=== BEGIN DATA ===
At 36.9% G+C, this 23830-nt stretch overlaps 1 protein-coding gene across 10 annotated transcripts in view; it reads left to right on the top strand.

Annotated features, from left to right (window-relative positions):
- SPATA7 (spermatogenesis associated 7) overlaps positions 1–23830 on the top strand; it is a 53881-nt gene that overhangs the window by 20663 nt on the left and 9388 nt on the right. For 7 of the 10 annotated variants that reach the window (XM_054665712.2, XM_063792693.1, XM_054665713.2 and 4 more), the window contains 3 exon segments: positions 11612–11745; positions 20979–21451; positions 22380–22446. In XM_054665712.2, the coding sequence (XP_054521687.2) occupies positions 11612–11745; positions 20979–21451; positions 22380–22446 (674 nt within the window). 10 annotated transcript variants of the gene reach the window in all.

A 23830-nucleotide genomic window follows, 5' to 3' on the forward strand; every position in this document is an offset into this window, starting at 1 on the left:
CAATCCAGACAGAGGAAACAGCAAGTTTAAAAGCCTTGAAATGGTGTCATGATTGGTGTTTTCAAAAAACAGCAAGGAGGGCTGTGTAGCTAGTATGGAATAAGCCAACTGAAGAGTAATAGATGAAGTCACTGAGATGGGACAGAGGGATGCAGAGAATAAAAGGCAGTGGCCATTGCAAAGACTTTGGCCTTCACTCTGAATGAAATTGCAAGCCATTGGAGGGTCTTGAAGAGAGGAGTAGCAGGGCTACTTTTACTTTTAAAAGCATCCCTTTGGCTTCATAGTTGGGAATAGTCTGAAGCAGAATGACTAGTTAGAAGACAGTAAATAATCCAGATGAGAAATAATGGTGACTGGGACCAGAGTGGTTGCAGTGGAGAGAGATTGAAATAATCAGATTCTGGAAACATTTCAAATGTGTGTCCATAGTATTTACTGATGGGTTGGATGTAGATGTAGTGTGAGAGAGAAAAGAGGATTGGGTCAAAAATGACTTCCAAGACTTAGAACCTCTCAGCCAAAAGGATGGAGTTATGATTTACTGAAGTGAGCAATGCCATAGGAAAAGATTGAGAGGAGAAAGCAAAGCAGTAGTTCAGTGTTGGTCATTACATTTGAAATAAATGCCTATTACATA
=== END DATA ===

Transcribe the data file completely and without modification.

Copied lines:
At 36.9% G+C, this 23830-nt stretch overlaps 1 protein-coding gene across 10 annotated transcripts in view; it reads left to right on the top strand.

Annotated features, from left to right (window-relative positions):
- SPATA7 (spermatogenesis associated 7) overlaps positions 1–23830 on the top strand; it is a 53881-nt gene that overhangs the window by 20663 nt on the left and 9388 nt on the right. For 7 of the 10 annotated variants that reach the window (XM_054665712.2, XM_063792693.1, XM_054665713.2 and 4 more), the window contains 3 exon segments: positions 11612–11745; positions 20979–21451; positions 22380–22446. In XM_054665712.2, the coding sequence (XP_054521687.2) occupies positions 11612–11745; positions 20979–21451; positions 22380–22446 (674 nt within the window). 10 annotated transcript variants of the gene reach the window in all.

A 23830-nucleotide genomic window follows, 5' to 3' on the forward strand; every position in this document is an offset into this window, starting at 1 on the left:
CAATCCAGACAGAGGAAACAGCAAGTTTAAAAGCCTTGAAATGGTGTCATGATTGGTGTTTTCAAAAAACAGCAAGGAGGGCTGTGTAGCTAGTATGGAATAAGCCAACTGAAGAGTAATAGATGAAGTCACTGAGATGGGACAGAGGGATGCAGAGAATAAAAGGCAGTGGCCATTGCAAAGACTTTGGCCTTCACTCTGAATGAAATTGCAAGCCATTGGAGGGTCTTGAAGAGAGGAGTAGCAGGGCTACTTTTACTTTTAAAAGCATCCCTTTGGCTTCATAGTTGGGAATAGTCTGAAGCAGAATGACTAGTTAGAAGACAGTAAATAATCCAGATGAGAAATAATGGTGACTGGGACCAGAGTGGTTGCAGTGGAGAGAGATTGAAATAATCAGATTCTGGAAACATTTCAAATGTGTGTCCATAGTATTTACTGATGGGTTGGATGTAGATGTAGTGTGAGAGAGAAAAGAGGATTGGGTCAAAAATGACTTCCAAGACTTAGAACCTCTCAGCCAAAAGGATGGAGTTATGATTTACTGAAGTGAGCAATGCCATAGGAAAAGATTGAGAGGAGAAAGCAAAGCAGTAGTTCAGTGTTGGTCATTACATTTGAAATAAATGCCTATTACATA